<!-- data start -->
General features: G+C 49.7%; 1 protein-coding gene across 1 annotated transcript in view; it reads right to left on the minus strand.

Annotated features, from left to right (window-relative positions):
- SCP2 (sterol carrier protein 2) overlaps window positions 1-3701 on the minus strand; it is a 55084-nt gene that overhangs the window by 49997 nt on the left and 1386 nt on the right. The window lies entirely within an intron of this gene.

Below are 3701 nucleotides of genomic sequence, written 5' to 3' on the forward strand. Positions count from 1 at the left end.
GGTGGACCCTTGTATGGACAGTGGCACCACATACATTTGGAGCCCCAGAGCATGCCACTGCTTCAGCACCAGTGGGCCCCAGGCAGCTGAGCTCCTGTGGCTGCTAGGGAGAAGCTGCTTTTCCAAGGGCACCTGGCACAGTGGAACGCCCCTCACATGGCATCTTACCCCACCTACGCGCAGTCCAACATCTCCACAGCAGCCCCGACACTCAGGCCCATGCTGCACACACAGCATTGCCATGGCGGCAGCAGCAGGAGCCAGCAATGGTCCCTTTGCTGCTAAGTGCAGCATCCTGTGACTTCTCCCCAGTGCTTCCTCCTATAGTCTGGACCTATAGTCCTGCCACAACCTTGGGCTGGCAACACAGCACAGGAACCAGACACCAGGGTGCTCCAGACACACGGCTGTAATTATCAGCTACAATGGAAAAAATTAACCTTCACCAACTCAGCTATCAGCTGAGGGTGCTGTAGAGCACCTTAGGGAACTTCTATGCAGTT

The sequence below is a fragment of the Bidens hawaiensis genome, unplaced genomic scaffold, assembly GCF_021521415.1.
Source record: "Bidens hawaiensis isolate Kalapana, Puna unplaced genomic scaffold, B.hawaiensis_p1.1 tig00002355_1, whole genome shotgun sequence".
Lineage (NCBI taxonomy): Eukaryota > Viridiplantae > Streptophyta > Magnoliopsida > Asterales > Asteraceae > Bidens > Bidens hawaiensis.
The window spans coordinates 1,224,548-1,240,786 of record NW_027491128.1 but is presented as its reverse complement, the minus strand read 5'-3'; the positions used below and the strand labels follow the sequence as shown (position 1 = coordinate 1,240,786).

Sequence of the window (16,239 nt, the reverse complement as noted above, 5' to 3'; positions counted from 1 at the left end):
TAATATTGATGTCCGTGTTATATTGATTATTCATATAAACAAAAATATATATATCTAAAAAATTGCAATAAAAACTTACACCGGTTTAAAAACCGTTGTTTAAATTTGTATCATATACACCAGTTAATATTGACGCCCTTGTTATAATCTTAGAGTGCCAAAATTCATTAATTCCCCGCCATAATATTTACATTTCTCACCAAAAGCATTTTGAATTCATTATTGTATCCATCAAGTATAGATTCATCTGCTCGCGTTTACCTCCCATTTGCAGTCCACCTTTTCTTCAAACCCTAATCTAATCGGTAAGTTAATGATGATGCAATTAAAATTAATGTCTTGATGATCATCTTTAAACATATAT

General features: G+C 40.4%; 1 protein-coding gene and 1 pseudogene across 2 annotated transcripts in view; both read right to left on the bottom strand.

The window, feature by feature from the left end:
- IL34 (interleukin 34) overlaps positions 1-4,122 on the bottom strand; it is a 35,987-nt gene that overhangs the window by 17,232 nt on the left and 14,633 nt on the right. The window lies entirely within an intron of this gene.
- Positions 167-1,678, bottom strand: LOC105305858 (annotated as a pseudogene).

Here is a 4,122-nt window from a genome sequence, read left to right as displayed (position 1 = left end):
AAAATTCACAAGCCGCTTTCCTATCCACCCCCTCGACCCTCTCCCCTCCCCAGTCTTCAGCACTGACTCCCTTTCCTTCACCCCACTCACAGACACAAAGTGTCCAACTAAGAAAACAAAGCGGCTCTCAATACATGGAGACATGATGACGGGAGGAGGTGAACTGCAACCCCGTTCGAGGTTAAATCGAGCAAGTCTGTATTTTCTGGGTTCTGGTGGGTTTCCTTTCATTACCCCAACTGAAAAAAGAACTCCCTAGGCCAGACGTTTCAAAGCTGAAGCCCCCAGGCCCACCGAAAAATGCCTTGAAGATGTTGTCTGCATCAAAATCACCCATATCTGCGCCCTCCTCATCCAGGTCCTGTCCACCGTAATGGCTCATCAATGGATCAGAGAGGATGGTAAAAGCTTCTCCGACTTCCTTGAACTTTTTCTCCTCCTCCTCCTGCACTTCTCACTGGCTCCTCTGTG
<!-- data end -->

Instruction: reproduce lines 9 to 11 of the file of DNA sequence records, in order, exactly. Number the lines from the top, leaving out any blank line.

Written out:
The window spans coordinates 1,224,548-1,240,786 of record NW_027491128.1 but is presented as its reverse complement, the minus strand read 5'-3'; the positions used below and the strand labels follow the sequence as shown (position 1 = coordinate 1,240,786).

Sequence of the window (16,239 nt, the reverse complement as noted above, 5' to 3'; positions counted from 1 at the left end):
TAATATTGATGTCCGTGTTATATTGATTATTCATATAAACAAAAATATATATATCTAAAAAATTGCAATAAAAACTTACACCGGTTTAAAAACCGTTGTTTAAATTTGTATCATATACACCAGTTAATATTGACGCCCTTGTTATAATCTTAGAGTGCCAAAATTCATTAATTCCCCGCCATAATATTTACATTTCTCACCAAAAGCATTTTGAATTCATTATTGTATCCATCAAGTATAGATTCATCTGCTCGCGTTTACCTCCCATTTGCAGTCCACCTTTTCTTCAAACCCTAATCTAATCGGTAAGTTAATGATGATGCAATTAAAATTAATGTCTTGATGATCATCTTTAAACATATAT